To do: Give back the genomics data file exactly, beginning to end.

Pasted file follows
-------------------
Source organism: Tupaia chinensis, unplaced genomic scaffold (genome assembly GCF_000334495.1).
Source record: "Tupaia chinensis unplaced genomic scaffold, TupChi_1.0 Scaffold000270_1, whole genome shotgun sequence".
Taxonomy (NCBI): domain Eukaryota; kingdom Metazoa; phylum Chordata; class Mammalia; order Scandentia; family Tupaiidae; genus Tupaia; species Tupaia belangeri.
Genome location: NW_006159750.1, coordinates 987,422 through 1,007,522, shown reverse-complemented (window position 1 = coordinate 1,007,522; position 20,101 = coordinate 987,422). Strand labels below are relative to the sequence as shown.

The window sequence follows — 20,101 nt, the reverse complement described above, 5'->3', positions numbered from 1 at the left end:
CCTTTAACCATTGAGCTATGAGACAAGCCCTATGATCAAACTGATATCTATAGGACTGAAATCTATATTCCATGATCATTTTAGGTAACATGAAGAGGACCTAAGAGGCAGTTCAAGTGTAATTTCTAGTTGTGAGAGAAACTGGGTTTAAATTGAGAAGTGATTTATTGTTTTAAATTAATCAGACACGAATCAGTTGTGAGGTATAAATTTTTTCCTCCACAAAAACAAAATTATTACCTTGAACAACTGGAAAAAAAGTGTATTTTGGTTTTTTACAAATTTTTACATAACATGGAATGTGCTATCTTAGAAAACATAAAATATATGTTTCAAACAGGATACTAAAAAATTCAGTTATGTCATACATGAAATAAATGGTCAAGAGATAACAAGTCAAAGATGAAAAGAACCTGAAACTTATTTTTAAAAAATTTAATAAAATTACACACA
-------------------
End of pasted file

Source organism: Tupaia chinensis, unplaced genomic scaffold (genome assembly GCF_000334495.1).
Source record: "Tupaia chinensis unplaced genomic scaffold, TupChi_1.0 Scaffold000270_1, whole genome shotgun sequence".
Taxonomy (NCBI): domain Eukaryota; kingdom Metazoa; phylum Chordata; class Mammalia; order Scandentia; family Tupaiidae; genus Tupaia; species Tupaia belangeri.
Genome location: NW_006159750.1, coordinates 987,422 through 1,007,522, shown reverse-complemented (window position 1 = coordinate 1,007,522; position 20,101 = coordinate 987,422). Strand labels below are relative to the sequence as shown.

The window sequence follows — 20,101 nt, the reverse complement described above, 5'->3', positions numbered from 1 at the left end:
CCTTTAACCATTGAGCTATGAGACAAGCCCTATGATCAAACTGATATCTATAGGACTGAAATCTATATTCCATGATCATTTTAGGTAACATGAAGAGGACCTAAGAGGCAGTTCAAGTGTAATTTCTAGTTGTGAGAGAAACTGGGTTTAAATTGAGAAGTGATTTATTGTTTTAAATTAATCAGACACGAATCAGTTGTGAGGTATAAATTTTTTCCTCCACAAAAACAAAATTATTACCTTGAACAACTGGAAAAAAAGTGTATTTTGGTTTTTTACAAATTTTTACATAACATGGAATGTGCTATCTTAGAAAACATAAAATATATGTTTCAAACAGGATACTAAAAAATTCAGTTATGTCATACATGAAATAAATGGTCAAGAGATAACAAGTCAAAGATGAAAAGAACCTGAAACTTATTTTTAAAAAATTTAATAAAATTACACACA